About that last point, subscription-based MMORPGs have an inherent flaw in the business model: the cost and time it takes to produce new content are always going to be meaningfully higher than the amount of time it takes for players to consume this content, and gamers have the expectation that they’ll receive a steady stream of new content with their subscription. Developers have contributed to setting this expectation, e.g. here is what WildStar’s Executive Produer Jeremy Gaffney said (bold emphasis mine):
“There’s two major options to play,” he said. “One is super simple: buy a box, and pay a subscription. There’s a class of player that likes that, because they know how much they’re paying, they know the playing field is level, and they can expect big updates. That’s the joy of the subscription model.”
On top of this, Gaffney set the expectation that the cadence of patches would be monthly. Later, Carbine shifted to a quarterly schedule.
Simply put, pushing out polished new content on a regular cadence is very challenging. Therefore for years I’ve stated that developers need to develop highly-engaging replayable content – players don’t necessarily need a big world, but they need a world that’s fun to play in, even if it’s small. Think about MOBAs – players play in the same maps / scenarios over and over, and the content is simply the champions or heroes that they can choose to play. Or think about Minecraft, where the developer created the context but the players shape and define the world. Another good example of replayable content is WvW in GW2. Many gamers would love to have a huge, dynamic world to play in – I would too! – but the economic reality is that isn’t sustainable for developers.
The other flaw with subscription-based games, which Mike Donatelli acknowledged to PC Gamer, is that it creates a significant barrier to entry. I do believe that B2P (buy-to-play) games are a nice balance for the developer and the gamer to help the developer recoup their pre-launch investment, but B2P games are only viable for well-established IPs such as Guild Wars or Elder Scrolls. So for any new IP (e.g. WildStar), there really isn’t any model to consider aside from F2P. The question then becomes how to implement a F2P system that creates a sticky, non-onerous experience for non-paying customers but incents players to spend real money. Wargaming has done a tremendous job with their F2P system in World of Tanks (WoT), and WoT has one of the highest ARPU for F2P games.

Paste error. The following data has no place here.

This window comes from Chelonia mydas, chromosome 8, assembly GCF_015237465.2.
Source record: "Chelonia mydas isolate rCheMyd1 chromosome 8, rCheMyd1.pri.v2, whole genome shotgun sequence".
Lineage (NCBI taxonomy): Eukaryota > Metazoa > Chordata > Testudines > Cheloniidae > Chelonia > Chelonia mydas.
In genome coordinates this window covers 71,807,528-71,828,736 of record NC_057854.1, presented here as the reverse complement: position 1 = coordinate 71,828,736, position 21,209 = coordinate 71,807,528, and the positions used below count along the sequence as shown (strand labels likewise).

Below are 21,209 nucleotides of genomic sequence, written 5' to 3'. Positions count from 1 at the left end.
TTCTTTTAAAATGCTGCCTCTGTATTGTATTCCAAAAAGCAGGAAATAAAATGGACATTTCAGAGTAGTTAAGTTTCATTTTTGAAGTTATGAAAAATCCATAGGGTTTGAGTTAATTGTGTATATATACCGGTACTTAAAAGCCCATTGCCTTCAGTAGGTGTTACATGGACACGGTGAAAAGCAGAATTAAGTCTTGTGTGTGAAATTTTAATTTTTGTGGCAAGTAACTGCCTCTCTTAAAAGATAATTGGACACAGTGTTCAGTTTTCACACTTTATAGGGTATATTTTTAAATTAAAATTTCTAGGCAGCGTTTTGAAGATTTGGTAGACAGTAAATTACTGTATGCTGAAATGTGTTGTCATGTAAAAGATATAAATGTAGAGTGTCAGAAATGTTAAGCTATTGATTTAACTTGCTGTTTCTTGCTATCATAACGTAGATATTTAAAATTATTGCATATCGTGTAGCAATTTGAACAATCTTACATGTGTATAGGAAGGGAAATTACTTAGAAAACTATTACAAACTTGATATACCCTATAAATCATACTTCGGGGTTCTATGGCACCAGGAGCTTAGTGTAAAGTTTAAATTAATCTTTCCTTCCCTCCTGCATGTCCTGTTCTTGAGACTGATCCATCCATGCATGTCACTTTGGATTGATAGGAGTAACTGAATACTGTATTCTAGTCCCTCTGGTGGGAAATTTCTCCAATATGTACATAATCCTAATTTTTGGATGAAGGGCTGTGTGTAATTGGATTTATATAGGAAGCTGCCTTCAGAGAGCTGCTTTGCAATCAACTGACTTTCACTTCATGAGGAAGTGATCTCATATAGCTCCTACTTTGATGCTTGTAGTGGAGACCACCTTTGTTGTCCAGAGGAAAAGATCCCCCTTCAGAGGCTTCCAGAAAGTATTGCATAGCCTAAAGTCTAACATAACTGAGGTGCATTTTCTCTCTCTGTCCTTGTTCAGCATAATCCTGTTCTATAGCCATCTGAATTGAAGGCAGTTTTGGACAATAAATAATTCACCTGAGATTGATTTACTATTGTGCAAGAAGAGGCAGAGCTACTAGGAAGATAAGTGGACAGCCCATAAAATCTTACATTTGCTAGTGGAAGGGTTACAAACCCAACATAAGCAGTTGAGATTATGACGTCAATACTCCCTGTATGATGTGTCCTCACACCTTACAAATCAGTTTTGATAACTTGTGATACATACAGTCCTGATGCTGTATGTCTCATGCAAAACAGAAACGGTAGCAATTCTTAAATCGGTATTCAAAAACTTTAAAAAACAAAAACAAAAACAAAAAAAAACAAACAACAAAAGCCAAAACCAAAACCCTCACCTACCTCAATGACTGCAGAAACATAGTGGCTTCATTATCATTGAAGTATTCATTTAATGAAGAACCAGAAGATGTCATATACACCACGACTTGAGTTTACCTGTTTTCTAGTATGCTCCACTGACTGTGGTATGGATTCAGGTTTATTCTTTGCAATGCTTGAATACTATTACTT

Hopefully 2015 is the last year that we’ll hear of new MMOs with subscription models, which is still 4 years too late.
EDIT #1 (2015/05/28): some folks are pointing out that FFXIV is subscription-based. Yes, that is true, but remember, Final Fantasy is an IP that is almost 3 decades old. You can charge a sub when you have a very established IP because you have an existing large fan base. IMO a new game without a well-established IP will flop if it launches with a subscription model.
EDIT #2 (2015/05/29): so y’all understand, I am 100% fine with paying a subscription. Happy to do so. The problem is, a lot of people aren’t, and when those people leave in sufficient numbers, the game world feels empty, and that inevitably impacts me.
The thing I really care about is that games succeed, because that will drive further investment into new games, which means more choices for us as consumers/gamers. The reality is that subscriptions don’t work in today’s market for the majority of cases. I’m not anti-sub, but I am most definitely anti-game-fail, and my fear starting back in 2010 is that investment will shift from richly-complex PC games to superficial tablet and mobile games the more that PC-based MMOs flop. Over 3 years ago I wrote that business models for MMORPGs must evolve. The industry has been slow to realize this.Read More
The first downloadable MMORPG from Gamebox, Inferno Legend has accumulated attention worldwide, not only because of its delicate graphics, true-to-life game world, but more importantly thanks to its unprecedented anti-traditional storyline.
Players are the “devil” and fight alongside Diablo, Mephisto and More against the hypocritical Angels and Human’s invasion into the Hell. There are numerous servant-monsters to choose, strong skills to learn, multiple pets to own, you can form your demon legion and restore order in the chaotic world! Inferno Legend supports micro-client, web browser and mobile devices with data sync simultaneously, enabling you to enjoy it anytime anywhere.Read More